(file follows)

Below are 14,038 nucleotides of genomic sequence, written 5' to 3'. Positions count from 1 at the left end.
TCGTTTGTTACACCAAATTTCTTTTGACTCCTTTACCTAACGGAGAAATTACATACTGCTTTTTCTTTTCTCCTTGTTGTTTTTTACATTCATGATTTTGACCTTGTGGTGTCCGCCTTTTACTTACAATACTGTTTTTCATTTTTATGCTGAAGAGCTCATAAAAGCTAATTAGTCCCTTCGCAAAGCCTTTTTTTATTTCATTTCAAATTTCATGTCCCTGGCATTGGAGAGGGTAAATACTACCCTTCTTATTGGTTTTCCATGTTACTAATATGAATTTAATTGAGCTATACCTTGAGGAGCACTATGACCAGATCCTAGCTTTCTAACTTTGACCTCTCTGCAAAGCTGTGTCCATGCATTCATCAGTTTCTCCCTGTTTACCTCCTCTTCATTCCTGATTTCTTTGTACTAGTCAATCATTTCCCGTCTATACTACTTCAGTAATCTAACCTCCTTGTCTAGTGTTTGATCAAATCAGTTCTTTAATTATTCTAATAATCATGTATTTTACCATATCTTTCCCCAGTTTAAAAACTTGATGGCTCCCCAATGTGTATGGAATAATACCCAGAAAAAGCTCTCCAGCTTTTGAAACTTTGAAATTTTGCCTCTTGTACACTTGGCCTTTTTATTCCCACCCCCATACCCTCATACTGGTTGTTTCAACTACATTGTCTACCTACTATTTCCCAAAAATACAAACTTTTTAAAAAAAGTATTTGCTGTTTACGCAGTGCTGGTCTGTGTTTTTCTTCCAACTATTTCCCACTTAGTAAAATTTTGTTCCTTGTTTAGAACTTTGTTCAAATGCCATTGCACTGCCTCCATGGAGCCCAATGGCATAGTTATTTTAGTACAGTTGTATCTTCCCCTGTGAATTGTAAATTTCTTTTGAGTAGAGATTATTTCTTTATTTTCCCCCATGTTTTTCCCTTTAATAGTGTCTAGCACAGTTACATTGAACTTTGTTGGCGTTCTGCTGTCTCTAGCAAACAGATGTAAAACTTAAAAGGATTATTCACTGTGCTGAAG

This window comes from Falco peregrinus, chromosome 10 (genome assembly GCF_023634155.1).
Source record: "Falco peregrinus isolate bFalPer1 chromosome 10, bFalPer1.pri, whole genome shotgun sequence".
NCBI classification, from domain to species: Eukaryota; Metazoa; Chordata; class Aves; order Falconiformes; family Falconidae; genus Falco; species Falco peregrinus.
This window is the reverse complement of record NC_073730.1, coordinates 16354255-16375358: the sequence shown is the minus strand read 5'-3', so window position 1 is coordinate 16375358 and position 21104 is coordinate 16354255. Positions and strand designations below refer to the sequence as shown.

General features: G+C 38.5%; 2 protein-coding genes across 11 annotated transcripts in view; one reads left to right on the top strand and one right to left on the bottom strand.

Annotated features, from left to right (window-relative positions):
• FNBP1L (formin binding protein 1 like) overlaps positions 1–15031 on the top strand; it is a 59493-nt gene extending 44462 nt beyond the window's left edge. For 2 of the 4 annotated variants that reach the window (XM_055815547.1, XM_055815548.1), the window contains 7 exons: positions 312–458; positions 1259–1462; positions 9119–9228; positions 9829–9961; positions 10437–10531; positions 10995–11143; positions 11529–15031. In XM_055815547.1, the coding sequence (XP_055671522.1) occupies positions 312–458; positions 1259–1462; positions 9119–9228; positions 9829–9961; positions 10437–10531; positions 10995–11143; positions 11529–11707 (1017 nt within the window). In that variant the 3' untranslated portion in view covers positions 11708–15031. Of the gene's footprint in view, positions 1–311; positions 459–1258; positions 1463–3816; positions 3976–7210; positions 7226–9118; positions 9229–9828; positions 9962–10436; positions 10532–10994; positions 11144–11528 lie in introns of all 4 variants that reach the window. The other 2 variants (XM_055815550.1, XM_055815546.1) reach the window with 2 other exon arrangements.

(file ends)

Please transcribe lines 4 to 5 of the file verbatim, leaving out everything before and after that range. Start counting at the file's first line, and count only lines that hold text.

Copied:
Source record: "Falco peregrinus isolate bFalPer1 chromosome 10, bFalPer1.pri, whole genome shotgun sequence".
NCBI classification, from domain to species: Eukaryota; Metazoa; Chordata; class Aves; order Falconiformes; family Falconidae; genus Falco; species Falco peregrinus.